Our Statement on Governor Gavin Newsom’s 2023-24 Budget Proposal

By Ten Strands|January 10, 2023

OAKLAND, CA — California Gov. Gavin Newsom today announced a state budget that clearly aims to make hard choices as the state faces its first deficit in years. But the governor’s proposal leaves out two wise investments that could unlock billions of federal dollars for the state’s public schools and help keep the state on track to meet its climate goals: a $10 million Master Plan for Climate-Resilient and Sustainable Schools and $10 million for technical assistance to help schools leverage state and federal funds. Even in a time of fiscal austerity, these investments are no-brainers.

Many California schools today are, quite literally, underwater. The historic rainfall the state has experienced over the past week demonstrates that increasingly frequent and intense climate hazards — such as flooding, extreme heat, and wildfire smoke — continue to threaten the health and safety of students in California’s K-12 schools. The harshest consequences of climate impacts fall most heavily on students of color, students from low-income families, and students in rural communities, reinforcing existing inequities and deepening learning loss.

Children spend more waking hours at school than anyplace else. High-leverage incentives in the federal Inflation Reduction Act mark 2023 as a year of transformational opportunity. Inaction by the Governor and Legislature means California will leave billions in federal grant dollars on the table that could be used to safeguard our children’s health and development.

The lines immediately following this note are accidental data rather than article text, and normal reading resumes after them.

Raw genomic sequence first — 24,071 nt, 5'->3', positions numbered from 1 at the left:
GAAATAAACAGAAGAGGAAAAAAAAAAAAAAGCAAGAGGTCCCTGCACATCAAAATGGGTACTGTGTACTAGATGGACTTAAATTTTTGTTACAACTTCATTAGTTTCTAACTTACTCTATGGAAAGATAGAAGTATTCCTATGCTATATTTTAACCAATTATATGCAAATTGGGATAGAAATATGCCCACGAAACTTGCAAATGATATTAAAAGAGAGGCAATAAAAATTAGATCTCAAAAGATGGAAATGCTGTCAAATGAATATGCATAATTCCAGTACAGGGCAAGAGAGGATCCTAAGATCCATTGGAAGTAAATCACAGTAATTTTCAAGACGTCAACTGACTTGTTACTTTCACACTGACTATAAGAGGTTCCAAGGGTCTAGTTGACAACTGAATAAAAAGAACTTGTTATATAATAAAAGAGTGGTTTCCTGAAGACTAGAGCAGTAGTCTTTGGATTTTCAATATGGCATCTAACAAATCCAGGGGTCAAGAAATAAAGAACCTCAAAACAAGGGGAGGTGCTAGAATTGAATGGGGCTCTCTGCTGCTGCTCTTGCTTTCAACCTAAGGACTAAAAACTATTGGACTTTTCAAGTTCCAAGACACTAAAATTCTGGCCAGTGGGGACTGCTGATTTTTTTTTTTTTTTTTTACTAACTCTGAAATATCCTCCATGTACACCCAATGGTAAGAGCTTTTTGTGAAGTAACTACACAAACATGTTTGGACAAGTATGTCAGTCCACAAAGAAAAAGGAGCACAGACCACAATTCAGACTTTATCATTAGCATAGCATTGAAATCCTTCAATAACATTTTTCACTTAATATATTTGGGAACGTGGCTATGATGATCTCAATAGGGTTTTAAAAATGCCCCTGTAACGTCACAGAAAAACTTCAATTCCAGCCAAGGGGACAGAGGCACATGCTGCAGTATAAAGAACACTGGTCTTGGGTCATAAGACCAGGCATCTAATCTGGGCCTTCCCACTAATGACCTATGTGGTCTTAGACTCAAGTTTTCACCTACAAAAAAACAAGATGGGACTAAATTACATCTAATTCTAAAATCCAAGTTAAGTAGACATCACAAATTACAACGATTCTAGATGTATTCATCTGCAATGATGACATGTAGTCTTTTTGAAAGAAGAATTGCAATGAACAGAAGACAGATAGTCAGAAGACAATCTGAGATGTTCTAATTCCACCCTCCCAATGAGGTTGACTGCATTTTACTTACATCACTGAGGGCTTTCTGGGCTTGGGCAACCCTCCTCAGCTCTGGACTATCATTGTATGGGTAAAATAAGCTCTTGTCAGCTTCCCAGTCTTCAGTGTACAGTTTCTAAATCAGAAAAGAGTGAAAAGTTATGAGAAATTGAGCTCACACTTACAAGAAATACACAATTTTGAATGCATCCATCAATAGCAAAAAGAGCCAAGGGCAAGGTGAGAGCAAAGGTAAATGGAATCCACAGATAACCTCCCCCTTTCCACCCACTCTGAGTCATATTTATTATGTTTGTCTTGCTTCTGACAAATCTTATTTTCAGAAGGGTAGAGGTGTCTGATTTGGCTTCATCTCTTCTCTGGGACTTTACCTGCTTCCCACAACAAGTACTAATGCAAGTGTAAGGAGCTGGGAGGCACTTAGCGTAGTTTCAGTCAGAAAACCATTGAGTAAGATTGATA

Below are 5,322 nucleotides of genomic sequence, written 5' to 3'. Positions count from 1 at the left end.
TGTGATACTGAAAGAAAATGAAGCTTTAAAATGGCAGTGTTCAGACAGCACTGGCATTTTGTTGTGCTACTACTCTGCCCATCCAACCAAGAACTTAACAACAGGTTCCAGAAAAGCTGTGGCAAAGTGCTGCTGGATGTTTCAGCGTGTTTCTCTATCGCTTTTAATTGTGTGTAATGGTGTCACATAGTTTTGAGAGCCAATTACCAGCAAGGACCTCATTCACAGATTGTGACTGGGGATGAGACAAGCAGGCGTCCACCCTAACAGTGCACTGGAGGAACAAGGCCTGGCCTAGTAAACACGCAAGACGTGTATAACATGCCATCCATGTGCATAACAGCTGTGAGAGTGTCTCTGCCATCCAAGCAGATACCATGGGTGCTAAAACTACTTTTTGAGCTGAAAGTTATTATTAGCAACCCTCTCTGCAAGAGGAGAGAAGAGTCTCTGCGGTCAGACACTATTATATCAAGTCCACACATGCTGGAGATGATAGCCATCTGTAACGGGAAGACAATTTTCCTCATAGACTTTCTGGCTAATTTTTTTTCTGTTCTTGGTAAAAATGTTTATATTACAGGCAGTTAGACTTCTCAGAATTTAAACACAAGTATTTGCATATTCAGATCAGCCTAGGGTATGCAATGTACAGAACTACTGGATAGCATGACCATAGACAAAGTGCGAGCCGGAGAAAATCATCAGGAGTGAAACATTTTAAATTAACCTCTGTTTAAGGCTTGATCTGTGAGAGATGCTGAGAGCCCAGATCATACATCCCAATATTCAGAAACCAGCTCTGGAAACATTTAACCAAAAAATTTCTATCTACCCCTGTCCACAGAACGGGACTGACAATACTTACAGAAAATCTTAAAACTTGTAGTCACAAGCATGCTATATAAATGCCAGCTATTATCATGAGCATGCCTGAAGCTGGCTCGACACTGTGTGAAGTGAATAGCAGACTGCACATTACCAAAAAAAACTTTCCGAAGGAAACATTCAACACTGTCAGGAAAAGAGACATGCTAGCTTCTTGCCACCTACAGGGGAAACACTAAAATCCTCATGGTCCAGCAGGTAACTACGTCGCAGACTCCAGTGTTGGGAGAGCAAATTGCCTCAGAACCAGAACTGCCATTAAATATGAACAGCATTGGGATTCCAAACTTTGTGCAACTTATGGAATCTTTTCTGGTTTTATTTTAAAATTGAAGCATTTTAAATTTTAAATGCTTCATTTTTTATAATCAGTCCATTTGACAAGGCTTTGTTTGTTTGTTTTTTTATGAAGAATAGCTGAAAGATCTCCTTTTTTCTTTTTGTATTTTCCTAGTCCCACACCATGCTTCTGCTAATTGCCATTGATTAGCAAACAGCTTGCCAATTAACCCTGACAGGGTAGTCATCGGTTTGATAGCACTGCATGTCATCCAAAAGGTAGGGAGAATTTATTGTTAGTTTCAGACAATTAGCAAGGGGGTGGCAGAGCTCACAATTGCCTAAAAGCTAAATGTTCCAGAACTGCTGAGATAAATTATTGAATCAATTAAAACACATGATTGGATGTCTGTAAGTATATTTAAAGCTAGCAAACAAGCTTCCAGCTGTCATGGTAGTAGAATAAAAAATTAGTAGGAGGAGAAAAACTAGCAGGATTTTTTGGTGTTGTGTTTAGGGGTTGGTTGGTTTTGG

Schools are simply too important to ignore when it comes to meeting our climate goals. The state legislature and municipalities together spend $15 billion per year to build, maintain, and operate California’s nearly 11,000 public elementary and secondary schools.

Right now, high natural gas prices are diverting vital education dollars out of classrooms to pay for inefficient and unhealthy, fossil fuel-powered heaters and stoves. Strategic investments in sustainable, climate-resilient schools could ease pressure on the power grid and prevent future shutdowns that disrupt instruction, inflict trauma on California’s young people, and produce long-term learning loss. Combined with federal incentives, even relatively modest State investments that respect the constraints imposed by declining revenues could enable high-needs schools across California to ensure healthy indoor air quality with modern HVAC equipment, prevent disruptions with onsite solar power and battery storage, and reduce school-based emissions with renewably-powered electric building systems.

California needs a plan. School districts need guidance and support. And disadvantaged communities need – and deserve – urgent attention. If the State does nothing, local schools will continue to spend billions of dollars in ways that contradict California’s own climate goals. Therefore, we urge Governor Newsom and legislative leaders to include these prudent, high-leverage investments in a revised Budget Proposal: